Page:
Historical Markers
Battle of Germantown Historical Marker
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Battle of Germantown

Philadelphia and its Countryside/Lehigh Valley


Marker Location:
6401 Germantown Ave., Cliveden

Dedication Date:
October 5, 1996

Behind the Marker

Map of the Battle of Germantown, October 4, 1777.
George Washigton's decision to attack British positions around Philadelphia in the fall of 1777 was a bold one that reflected his inherent confidence and gambler's nature. The Americans' defeat on October 4th also illustrated his limitations and those of his army. The plan for the assault through Germantown required coordination of four separate columns. It was simply too ambitious. American soldiers were not yet trained for such intricate, disciplined maneuvers.
Depicting Chew House, Cliveden, being attacked
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"Germantown Battle," engraving, circa 1830.

A case of mistaken identity, for example, dramatically changed the course of events. When General Adam Stephen heard gunfire near the Chew mansion he directed his troops to double-back in order to provide support. In doing so, they crossed behind markerGeneral Anthony Wayne's soldiers, convincing Wayne that the British had somehow flanked him. Without realizing his mistake, Wayne ordered his troops to fire on Stephen's men. Under fire and confused by the situation around Cliveden, Stephen subsequently called for a retreat.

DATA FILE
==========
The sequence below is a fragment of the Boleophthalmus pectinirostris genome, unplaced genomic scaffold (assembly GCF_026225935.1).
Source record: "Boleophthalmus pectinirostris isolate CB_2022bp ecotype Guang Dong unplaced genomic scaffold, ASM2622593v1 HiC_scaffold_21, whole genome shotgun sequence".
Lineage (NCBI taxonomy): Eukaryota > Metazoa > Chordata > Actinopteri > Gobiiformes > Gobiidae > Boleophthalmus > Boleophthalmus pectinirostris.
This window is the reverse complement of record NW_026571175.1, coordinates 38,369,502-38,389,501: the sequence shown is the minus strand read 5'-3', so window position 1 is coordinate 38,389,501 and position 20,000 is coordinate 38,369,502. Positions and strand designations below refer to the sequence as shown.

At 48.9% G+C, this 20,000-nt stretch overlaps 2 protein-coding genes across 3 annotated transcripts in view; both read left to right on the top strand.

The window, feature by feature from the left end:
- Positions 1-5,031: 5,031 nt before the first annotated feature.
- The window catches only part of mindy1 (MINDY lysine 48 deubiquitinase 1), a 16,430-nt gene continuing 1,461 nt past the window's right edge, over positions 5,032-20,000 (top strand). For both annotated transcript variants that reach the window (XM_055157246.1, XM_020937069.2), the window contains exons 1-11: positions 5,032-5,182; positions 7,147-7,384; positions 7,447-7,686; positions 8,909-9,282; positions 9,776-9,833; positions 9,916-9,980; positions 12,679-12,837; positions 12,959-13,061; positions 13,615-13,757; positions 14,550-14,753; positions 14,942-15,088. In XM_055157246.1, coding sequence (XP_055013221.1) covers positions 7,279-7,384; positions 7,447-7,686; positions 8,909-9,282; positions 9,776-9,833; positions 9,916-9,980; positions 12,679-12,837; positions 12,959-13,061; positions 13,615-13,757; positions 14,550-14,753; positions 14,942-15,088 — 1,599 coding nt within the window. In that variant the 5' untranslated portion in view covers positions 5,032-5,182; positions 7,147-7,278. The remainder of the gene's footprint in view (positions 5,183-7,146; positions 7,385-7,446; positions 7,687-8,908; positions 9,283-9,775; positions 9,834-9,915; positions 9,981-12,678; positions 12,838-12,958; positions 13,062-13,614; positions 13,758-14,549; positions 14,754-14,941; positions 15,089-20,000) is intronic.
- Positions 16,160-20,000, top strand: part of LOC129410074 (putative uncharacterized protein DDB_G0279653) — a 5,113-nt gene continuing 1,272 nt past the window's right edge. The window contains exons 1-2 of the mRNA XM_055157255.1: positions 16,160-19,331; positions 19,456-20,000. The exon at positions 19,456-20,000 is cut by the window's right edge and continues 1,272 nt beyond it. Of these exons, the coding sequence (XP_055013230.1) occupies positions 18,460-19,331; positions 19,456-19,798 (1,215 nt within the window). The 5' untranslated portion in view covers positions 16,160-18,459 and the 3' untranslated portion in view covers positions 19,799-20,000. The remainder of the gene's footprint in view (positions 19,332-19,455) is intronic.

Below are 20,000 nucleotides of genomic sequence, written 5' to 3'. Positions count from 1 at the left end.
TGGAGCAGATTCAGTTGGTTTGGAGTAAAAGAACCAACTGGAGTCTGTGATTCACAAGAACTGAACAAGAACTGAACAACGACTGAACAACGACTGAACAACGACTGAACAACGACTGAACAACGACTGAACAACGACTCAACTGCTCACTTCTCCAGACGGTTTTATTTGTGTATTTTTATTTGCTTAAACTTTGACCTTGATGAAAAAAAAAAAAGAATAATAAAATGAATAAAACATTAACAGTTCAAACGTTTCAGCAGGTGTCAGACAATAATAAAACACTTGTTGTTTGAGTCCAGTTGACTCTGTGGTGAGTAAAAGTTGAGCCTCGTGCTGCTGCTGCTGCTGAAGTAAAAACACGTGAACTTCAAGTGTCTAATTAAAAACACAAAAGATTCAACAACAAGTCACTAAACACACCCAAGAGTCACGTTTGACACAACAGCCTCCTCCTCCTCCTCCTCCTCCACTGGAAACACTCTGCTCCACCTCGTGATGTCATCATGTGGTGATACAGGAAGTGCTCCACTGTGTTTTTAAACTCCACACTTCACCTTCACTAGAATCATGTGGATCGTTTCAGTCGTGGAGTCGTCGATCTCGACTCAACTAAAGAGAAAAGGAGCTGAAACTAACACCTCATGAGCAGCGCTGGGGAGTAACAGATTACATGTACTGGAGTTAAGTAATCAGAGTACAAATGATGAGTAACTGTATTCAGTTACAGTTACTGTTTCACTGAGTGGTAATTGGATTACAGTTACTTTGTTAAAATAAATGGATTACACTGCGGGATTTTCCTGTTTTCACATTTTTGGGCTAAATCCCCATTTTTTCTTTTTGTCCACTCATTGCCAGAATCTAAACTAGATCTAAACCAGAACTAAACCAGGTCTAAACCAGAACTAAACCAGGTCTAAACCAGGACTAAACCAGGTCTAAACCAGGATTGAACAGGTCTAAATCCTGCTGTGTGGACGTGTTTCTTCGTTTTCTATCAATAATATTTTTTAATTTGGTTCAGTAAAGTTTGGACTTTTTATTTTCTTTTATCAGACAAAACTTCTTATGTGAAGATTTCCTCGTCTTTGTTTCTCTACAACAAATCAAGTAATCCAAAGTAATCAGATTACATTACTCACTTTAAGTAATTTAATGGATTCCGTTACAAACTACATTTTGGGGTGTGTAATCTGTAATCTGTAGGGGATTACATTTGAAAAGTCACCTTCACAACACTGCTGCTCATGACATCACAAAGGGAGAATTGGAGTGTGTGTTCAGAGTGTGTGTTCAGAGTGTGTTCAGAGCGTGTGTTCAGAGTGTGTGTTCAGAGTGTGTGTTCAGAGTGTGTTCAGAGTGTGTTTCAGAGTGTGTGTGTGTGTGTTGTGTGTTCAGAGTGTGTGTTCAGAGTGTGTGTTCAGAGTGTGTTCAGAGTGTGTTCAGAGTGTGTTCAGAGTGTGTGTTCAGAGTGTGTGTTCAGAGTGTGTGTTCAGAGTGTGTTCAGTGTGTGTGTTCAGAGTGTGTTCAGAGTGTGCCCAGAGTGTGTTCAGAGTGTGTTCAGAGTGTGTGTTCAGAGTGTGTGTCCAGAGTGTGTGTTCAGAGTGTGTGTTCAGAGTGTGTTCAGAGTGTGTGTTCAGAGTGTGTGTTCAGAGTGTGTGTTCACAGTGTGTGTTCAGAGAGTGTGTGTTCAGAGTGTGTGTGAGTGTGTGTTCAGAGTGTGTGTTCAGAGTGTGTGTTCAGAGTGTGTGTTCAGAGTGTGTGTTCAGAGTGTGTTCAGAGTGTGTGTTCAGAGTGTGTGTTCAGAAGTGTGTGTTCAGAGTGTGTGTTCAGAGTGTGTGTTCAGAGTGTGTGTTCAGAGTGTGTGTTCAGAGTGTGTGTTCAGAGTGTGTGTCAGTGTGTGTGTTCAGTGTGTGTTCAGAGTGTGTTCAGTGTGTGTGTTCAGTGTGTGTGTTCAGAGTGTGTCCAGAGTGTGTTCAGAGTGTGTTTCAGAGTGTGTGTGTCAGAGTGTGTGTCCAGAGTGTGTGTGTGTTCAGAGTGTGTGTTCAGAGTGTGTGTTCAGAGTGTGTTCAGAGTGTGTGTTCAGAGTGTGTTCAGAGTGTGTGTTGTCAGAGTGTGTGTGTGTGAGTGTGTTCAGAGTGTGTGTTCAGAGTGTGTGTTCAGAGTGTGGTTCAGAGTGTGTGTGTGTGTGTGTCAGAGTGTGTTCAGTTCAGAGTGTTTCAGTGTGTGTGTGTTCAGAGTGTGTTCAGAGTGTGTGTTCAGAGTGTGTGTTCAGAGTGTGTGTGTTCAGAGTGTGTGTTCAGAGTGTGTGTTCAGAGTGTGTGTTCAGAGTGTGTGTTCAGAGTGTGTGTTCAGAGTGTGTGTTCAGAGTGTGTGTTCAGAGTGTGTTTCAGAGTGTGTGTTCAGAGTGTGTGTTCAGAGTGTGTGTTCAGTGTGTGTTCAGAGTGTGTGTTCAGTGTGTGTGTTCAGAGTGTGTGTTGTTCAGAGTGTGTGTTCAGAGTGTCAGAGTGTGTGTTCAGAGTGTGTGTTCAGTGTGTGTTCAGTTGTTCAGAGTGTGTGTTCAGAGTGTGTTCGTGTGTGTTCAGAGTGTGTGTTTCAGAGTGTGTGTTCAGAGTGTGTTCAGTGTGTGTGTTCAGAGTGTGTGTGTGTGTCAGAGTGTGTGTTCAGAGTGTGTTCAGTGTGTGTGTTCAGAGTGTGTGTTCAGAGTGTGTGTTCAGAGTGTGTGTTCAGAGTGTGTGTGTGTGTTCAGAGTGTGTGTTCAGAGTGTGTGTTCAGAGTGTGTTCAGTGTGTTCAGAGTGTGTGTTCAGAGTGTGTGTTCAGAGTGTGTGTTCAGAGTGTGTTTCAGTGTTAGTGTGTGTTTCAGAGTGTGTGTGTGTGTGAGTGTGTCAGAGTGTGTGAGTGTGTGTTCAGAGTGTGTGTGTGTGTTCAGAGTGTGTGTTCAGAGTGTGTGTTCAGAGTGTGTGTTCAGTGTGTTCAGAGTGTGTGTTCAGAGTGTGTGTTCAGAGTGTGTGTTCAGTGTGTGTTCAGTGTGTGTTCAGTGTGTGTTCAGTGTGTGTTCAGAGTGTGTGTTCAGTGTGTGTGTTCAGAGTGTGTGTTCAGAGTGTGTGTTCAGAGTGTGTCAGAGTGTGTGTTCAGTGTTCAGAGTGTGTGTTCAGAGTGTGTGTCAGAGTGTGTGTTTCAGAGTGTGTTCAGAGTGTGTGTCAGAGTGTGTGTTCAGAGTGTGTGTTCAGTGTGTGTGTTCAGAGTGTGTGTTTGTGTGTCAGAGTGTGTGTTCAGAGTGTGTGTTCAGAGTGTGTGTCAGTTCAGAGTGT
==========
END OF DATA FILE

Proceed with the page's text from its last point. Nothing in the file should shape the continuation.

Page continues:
Washington blamed the confusion on the weather. A severe fog "served to keep our different parties in ignorance of each Others movements" he later stated. General Nathanael Greene more pointedly attributed the defeat to a lack of discipline among American soldiers. Days after the battle, he assured his troops that "they fled from Victory," blaming them for misinterpreting a "partial Retreat" as a sign for general flight.

American action in the battle, however, encouraged France to join in an alliance, because Washington demonstrated boldness in the face of adversity. What the marker text fails to acknowledge, however, is that the American victory at the Battle of Saratoga, which ended on October 17th in upstate New York, not the Philadelphia Campaign, was the most vital factor in winning French support.
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